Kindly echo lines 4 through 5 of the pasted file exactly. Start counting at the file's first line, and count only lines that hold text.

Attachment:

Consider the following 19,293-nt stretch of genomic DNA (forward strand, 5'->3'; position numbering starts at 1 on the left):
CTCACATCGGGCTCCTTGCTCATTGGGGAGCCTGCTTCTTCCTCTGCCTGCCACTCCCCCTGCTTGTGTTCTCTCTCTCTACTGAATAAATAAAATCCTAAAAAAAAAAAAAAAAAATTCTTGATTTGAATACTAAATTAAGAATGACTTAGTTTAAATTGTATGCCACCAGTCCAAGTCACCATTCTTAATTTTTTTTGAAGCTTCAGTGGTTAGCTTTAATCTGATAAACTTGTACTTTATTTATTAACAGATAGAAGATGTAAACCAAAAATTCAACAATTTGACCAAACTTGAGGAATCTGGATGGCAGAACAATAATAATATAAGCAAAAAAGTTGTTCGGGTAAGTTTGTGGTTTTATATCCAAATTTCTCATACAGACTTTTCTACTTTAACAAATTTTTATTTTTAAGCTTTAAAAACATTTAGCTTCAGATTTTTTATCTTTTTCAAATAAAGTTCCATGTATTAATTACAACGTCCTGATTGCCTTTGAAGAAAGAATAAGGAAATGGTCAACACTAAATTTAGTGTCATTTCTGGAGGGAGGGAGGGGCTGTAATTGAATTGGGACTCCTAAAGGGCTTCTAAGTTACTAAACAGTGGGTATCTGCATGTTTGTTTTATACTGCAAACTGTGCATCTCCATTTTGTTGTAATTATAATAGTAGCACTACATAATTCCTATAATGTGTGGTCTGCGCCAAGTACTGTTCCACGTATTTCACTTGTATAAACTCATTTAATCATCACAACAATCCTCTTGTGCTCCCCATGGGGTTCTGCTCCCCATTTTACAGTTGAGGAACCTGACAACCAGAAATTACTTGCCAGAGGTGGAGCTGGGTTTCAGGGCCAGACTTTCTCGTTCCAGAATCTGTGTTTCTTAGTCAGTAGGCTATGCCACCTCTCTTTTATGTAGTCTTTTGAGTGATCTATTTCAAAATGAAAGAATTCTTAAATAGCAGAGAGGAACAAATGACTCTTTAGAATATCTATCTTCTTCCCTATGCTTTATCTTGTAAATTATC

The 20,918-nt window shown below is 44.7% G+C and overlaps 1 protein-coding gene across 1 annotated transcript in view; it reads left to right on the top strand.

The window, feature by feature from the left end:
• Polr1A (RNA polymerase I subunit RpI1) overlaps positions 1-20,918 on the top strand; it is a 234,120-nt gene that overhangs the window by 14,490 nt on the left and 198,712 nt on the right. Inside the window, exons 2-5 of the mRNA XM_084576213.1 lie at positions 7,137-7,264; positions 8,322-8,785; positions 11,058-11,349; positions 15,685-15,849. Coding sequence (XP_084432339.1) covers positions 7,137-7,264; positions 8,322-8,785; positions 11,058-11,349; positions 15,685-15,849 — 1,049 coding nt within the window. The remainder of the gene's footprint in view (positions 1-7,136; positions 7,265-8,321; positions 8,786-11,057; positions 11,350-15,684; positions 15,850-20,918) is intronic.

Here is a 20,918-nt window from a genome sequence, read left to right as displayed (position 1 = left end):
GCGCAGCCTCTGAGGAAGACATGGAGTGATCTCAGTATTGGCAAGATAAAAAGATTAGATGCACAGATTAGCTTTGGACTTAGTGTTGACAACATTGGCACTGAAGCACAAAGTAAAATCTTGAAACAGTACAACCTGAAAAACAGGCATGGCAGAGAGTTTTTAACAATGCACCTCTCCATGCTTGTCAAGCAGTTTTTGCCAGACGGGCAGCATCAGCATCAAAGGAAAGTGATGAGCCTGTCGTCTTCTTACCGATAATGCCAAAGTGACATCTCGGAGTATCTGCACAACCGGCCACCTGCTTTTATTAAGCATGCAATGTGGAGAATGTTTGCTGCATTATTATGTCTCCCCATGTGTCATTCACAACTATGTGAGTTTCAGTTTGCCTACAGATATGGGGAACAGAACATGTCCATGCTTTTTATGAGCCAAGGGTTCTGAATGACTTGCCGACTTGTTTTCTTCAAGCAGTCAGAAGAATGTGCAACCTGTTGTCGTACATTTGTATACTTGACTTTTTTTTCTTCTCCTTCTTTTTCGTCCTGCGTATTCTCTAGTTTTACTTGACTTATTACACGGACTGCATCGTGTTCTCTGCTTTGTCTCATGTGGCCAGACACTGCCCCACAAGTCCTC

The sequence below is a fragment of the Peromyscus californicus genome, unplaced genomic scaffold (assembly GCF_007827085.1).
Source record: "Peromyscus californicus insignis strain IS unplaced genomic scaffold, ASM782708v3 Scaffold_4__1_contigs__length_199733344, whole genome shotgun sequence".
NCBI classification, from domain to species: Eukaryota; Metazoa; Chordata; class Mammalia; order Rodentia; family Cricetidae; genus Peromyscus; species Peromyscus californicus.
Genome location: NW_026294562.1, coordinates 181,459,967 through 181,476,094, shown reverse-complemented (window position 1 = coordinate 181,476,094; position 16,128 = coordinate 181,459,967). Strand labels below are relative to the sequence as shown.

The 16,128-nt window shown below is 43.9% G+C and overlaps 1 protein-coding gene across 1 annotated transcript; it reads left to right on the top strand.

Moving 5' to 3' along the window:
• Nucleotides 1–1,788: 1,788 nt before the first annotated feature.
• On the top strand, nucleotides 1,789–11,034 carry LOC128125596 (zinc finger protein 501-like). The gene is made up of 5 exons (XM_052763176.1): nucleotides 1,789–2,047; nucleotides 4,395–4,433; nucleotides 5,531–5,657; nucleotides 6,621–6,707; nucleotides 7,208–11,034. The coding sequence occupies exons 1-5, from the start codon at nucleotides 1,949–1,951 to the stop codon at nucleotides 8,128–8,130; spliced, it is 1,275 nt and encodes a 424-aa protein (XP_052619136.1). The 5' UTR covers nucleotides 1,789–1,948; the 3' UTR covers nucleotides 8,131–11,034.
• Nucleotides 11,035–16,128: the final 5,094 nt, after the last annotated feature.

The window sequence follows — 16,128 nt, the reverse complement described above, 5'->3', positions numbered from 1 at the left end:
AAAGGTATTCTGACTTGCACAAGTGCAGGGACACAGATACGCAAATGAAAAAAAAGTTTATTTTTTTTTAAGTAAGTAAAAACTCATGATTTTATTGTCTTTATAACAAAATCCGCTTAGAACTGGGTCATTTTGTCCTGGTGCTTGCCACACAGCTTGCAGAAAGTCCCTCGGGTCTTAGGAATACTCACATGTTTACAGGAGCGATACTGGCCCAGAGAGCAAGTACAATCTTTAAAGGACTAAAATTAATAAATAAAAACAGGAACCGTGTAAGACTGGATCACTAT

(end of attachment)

The window, feature by feature from the left end:
• Polr1A (RNA polymerase I subunit RpI1) overlaps positions 1-20,918 on the top strand; it is a 234,120-nt gene that overhangs the window by 14,490 nt on the left and 198,712 nt on the right. Inside the window, exons 2-5 of the mRNA XM_084576213.1 lie at positions 7,137-7,264; positions 8,322-8,785; positions 11,058-11,349; positions 15,685-15,849. Coding sequence (XP_084432339.1) covers positions 7,137-7,264; positions 8,322-8,785; positions 11,058-11,349; positions 15,685-15,849 — 1,049 coding nt within the window. The remainder of the gene's footprint in view (positions 1-7,136; positions 7,265-8,321; positions 8,786-11,057; positions 11,350-15,684; positions 15,850-20,918) is intronic.